Here comes fall, and with it tasty fall and winter vegetables, like the parsnip! Parsnips are a tasty treat alone and can also provide natural sweetness to dishes. Parsnips are relatives of the carrot, ranging from a pale yellow to off-white hue. It is no coincidence that many dishes include both carrots and parsnips, as they do complement each other nicely.
Parsnips are rich in vitamins C and K which are both vital to healing processes. They also contain potassium for heart and muscle health, folic acid for cell generation, and fiber to aid in smooth digestion.
Like other root vegetables, when choosing your parsnips, make sure that you pick those that are firm and crisp. Avoid parsnips with moist spots and many hair-like rootlets. Store parsnips in your refrigerator crisper up to 2 weeks or on the counter top 1-2 days if you plan to prepare them sooner. Remove green tops if still attached prior to storage, as they will draw in moisture.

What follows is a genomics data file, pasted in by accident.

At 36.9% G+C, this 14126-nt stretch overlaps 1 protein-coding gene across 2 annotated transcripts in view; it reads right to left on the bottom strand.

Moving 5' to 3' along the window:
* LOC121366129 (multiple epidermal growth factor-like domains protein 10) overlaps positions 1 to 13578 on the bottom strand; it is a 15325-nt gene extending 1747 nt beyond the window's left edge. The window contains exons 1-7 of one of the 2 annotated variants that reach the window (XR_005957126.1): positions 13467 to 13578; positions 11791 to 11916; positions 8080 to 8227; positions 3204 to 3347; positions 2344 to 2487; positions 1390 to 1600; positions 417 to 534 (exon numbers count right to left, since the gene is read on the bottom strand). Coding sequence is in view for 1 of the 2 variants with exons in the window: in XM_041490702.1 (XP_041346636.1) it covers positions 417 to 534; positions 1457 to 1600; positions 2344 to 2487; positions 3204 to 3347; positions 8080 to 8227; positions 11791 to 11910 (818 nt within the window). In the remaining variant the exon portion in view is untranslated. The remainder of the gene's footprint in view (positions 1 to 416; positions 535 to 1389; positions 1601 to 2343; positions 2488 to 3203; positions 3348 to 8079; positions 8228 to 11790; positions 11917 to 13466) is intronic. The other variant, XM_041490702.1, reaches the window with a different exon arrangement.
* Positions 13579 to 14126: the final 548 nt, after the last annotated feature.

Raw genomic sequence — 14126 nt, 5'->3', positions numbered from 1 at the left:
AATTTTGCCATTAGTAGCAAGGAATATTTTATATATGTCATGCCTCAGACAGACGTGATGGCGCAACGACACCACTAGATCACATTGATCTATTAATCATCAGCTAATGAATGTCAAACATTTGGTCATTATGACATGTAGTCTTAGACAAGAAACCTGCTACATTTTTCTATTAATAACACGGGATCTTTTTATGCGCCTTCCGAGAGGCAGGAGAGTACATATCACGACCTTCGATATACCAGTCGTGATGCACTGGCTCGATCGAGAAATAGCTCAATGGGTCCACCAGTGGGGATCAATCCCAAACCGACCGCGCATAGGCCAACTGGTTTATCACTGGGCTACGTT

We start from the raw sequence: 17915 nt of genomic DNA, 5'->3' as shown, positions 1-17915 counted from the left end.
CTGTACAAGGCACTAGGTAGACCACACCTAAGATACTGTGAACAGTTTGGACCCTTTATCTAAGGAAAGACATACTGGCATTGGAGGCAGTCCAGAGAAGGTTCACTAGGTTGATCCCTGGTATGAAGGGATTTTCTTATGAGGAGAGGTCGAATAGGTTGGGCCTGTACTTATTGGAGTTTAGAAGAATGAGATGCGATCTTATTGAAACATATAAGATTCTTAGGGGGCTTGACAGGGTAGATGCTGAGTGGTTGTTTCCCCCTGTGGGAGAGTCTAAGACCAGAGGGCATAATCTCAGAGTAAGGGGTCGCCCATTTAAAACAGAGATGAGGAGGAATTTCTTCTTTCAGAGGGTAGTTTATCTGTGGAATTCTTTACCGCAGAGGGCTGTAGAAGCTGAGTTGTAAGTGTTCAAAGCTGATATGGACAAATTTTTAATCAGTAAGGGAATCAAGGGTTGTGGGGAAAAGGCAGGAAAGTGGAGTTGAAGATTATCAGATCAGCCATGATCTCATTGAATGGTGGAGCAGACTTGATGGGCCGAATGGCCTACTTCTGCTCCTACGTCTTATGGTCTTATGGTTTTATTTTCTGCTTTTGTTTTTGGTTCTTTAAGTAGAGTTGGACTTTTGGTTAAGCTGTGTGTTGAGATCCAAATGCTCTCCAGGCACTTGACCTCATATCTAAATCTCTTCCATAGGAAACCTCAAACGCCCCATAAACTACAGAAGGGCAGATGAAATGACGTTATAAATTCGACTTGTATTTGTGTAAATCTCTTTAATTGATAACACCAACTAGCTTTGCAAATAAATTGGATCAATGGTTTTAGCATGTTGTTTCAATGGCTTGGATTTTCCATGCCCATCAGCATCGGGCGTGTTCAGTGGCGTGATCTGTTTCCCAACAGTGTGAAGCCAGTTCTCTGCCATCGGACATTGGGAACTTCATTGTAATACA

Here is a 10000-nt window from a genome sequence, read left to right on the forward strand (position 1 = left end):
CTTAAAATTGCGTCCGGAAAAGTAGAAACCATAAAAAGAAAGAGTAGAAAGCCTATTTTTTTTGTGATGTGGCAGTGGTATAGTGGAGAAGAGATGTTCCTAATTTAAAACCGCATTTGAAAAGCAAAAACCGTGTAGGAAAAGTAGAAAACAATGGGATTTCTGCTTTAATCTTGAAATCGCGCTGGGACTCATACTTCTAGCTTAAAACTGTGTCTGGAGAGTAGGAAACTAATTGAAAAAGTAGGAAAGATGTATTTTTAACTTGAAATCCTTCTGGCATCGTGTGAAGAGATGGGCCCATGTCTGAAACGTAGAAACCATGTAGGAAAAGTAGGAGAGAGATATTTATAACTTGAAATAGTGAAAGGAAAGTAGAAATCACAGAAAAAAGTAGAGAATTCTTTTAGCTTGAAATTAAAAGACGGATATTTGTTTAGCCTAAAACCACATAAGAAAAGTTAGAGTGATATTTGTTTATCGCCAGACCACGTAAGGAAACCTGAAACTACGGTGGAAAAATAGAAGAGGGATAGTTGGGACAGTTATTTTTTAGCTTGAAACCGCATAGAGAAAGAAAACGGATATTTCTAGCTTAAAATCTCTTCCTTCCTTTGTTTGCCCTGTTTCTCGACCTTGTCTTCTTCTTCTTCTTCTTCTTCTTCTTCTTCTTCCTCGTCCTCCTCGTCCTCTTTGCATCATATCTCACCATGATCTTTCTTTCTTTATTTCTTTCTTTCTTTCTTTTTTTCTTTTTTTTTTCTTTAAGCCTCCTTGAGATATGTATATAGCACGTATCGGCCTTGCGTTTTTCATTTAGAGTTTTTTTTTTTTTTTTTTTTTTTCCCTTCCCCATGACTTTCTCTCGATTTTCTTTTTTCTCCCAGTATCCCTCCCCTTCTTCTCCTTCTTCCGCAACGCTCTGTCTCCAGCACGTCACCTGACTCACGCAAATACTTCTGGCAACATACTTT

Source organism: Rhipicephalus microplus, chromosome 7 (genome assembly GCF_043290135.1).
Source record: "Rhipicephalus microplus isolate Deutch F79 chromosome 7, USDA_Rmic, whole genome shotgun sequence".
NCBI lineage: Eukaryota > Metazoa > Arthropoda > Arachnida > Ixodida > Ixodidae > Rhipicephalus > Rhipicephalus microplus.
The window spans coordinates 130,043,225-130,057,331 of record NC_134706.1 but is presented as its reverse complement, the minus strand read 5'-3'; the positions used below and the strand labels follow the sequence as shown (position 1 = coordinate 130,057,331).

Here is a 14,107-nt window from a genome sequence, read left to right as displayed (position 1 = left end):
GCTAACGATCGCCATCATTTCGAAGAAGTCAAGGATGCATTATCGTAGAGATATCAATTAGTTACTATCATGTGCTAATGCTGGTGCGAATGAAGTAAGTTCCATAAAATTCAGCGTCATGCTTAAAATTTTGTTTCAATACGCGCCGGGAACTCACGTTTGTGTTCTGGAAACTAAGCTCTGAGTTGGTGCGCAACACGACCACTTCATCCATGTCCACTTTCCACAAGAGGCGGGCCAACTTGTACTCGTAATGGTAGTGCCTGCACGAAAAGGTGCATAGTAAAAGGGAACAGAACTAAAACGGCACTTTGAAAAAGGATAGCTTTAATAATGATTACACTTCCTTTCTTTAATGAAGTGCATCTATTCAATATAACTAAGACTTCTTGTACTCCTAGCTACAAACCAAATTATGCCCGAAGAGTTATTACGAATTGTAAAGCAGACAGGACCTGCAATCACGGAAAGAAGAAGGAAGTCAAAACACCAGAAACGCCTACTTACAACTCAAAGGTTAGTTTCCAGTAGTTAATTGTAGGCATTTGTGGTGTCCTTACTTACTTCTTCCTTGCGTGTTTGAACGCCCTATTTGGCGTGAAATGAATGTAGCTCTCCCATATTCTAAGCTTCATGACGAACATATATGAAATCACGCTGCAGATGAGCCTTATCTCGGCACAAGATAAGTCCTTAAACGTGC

Pro tip: Larger parsnips tend to have a tough core and are over-mature. They are most tender at about 8 inches in length and can reach 20 inches!
Parsnips can be a healthy snack choice with hummus, roasted with carrots, mixed into a salad as a side, or the perfect addition to a mixed dish such as stew or shepherd’s pie.
Here is a recipe that incorporates parsnips and will warm you up just as that cold weather rolls in!
- 2 pounds parsnips peeled and cut into 1/2 in pieces
- 1/4 cup olive oil divided
- 1 1/2 tsp salt
- 1 tsp pepper
- 1/2 ea garlic clove
- 1 medium onion
- 1 stalk celery
- 1 ea bay leaf
- 1 1/2 quart low sodium vegetable broth
Heat the oven to 350 degrees F. Toss the parsnips, 2 tablespoons olive oil, 1/2 teaspoon salt, and 1/2 teaspoon pepper together and place in a single layer in a baking pan. Roast the parsnips about 60 minutes. Rotate 1-2 times. Trim away any burned areas and set aside.
Heat the remaining olive oil in a large pot over medium-high heat. Add the onion, celery, garlic, 1 teaspoon salt, and 1/8 teaspoon pepper and cook until translucent and softened. Stir in the parsnips, bay leaf, and broth and bring to a boil. Reduce the heat to medium low, partially cover the pot and simmer about 30 minutes. Remove the bay leaf.
Puree the mixture in a blender or with an immersion blender until smooth. If using a blender, return the soup to the pot. Heat the soup over low heat and stir occasionally until warmed through.